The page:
FRESHMEN DIRTY THEIR HANDS
Some colleges this fall are welcoming freshmen by putting them to work outdoors on community-service projects. At Wabash College in Indiana, new students head off campus to work at such projects as painting local buildings. Newcomers to Colorado College clean up public parks and animals' habitats. Freshmen, pictured at right, at Amherst College in Massachusetts hoe fields for a farm run by a local food bank. Students find the work a valuable way to bond with one another and their new community.
THE PLACE TO TRAIN FOR DOT-COM JOBS
Community colleges are getting a breath of new life from the booming information economy. Enrollment in associate-degree programs has been flat for years, but postgraduates are flocking to the local colleges for technology training, which currently rivals health care-industry courses as the most popular.
WEB SITES OFFER FREE COACHING FOR THE SAT
President Clinton has pledged to provide poor children with the same test-prep materials that give their wealthier peers an edge on standardized tests such as the SAT. But two web sites launched last week have beaten him to it. Students who go to Number2.com or testu.com can read test-taking tips, practice on mock SAT questions and receive instant feedback on their strengths and weaknesses, all free.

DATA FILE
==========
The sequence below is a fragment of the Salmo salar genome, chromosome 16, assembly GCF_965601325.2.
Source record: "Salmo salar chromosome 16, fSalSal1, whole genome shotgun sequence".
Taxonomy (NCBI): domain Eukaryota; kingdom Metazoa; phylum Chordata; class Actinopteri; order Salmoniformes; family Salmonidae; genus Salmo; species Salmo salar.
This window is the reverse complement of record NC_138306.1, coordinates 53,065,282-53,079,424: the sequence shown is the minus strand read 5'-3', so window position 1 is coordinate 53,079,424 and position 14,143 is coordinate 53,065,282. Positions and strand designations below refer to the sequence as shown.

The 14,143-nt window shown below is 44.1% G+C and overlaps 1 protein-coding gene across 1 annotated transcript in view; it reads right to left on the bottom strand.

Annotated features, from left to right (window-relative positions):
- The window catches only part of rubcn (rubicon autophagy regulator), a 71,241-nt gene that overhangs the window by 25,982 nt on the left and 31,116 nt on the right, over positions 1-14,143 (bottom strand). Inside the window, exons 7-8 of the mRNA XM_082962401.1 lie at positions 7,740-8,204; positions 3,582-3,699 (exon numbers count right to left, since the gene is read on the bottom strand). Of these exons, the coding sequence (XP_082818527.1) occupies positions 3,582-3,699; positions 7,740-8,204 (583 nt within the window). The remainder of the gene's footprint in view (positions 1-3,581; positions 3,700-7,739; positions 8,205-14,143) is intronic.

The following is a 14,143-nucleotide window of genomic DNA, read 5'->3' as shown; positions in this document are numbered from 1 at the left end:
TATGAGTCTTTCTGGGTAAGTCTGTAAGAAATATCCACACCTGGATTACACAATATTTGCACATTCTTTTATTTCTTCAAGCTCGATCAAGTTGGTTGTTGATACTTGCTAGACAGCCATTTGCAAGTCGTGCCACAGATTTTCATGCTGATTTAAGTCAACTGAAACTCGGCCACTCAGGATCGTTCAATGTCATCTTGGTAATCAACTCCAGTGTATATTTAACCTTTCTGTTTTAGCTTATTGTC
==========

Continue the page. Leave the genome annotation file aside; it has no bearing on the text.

YOUNGER KIDS CAN BUILD TOYS THAT MAKE NOISE
Two years ago, the Lego company's Mindstorms robotics kit was such a hit with preteens (and many dads) that the company last week launched a similar product for kids ages 4 to 6. With the MyBot (price: $50), kids use "smart bricks" to build and personalize airplanes, race cars or robots. These creations respond to movement by flashing lights and making the sounds of, say, tires squealing or a jet taking off. Educators say such toys make kids comfortable with technology from an early age and allow them to learn even as they think they're only playing.